Reel Dance Ceilidhs

Bringing you the best in East Anglian Bands

Point Devis

North West Morris and Garland dancing

Venue for winter practice sessions The Gannon Rooms, Saxmundham
When Thursday evenings 8pm to 10pm

May 2011, Dancing at Butley

Point Devis was formed in 1996 to perform traditional North West and Garland dancing.  The name is Middle English for precisely and fastidiously and, is our aim when performing,  North West dancing was performed by mill workers in the North West of England on their days off, usually accompanied by the local brass band.  They would have worn their ordinary workday clothes decorated by the pinning on of ribbons.  However, they would have worn their ’Sunday Best’ shoes, as clogs would have been their everyday footwear. 

Some of our dances are in their original form and are named after the towns where they originated  e.g. Runcorn.  The rest of our repertoire is written by one of our members—Mr Ken May, and are in the ‘Whiston’ tradition.  Our side is a mixed one which means men & women dance together.  Up until the early 1900s most dancing was men only, women kept the tradition alive during the First World War and have been included in some teams since that time, others went back to men only. 

2013 Programme

Sunday 19th May - 12:00 Crab & Lobster Festival, Sheringham
Thursday 18th July - 19:30 Dunwich Ship
Saturday 3rd August - 19:30 Dolphin Inn, Thorpness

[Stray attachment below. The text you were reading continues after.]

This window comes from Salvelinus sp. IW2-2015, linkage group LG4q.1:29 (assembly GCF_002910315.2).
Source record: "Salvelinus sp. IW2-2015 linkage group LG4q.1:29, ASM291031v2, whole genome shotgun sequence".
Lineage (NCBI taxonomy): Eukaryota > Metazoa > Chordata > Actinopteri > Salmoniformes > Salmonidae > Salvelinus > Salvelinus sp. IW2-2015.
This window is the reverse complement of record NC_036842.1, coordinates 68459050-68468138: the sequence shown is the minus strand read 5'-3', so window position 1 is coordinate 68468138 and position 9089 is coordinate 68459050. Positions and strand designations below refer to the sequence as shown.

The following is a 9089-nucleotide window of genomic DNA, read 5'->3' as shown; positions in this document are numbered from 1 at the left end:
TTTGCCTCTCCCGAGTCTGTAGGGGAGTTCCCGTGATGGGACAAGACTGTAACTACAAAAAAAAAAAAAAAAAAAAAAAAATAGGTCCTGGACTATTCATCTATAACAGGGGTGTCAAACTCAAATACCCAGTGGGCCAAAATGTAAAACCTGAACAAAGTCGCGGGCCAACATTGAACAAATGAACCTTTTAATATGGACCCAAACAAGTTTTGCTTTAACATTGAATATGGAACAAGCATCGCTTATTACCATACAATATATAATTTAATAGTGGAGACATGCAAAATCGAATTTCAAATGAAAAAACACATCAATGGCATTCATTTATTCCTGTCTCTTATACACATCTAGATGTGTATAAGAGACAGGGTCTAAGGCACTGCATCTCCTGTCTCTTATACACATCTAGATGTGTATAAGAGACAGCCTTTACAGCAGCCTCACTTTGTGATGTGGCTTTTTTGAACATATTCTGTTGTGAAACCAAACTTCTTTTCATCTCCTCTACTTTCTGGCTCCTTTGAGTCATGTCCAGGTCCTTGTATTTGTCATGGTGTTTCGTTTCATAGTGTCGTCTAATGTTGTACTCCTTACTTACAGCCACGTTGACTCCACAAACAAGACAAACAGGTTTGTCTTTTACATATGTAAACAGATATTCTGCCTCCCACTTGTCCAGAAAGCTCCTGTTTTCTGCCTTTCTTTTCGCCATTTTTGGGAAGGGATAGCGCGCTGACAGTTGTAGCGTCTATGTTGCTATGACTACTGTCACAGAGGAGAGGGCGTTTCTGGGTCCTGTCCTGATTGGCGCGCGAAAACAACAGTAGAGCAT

Wednesday 7th August - 19:30 Eels Foot, Eastbridge
Saturday 10th August - 12:45 Benhall Fete
Thursday 22 August - 19:30 Folk East Fringe Festival, Blaxhall Ship

Morris Dancing

Several  Tudor references to ‘Morris’ or ‘Morisco’ (the two terms seem to be interchangeable) in connection with holiday games and fairs, led to the theory that the dances are a remnant of pre-Christian religious rites, particularly as they are associated with seasonal festivities such as May Day and Christmas.  Unfortunately, during the late 1800s there was a rise of interest in popular antiquities and many amateur historians tended to assume that almost every surviving ‘quaint’ tradition had its roots in pagan religions in general and in fertility rites in particular.  This theory remained virtually unchallenged until late into the twentieth century, despite there being no supporting evidence for it.  

Another theory is that Morris Dancing is a descendant  of the ‘Morisco’ (Moorish) dances performed in pre-Tudor times at various locations in Europe, or by others to depict the Moors, or as a celebration of the Moors being driven out of Europe.  The suggestion is that common people tried to emulate the entertainments of the nobility and would have carried on some practices long after the courts themselves had lost interest.  However, despite the fact that no-one really knows its origins it is the English traditional dance and has probably always been performed because it is enjoyable, energetic and fun.

You can find us at IPscene - free community website for areas IP1 – IP17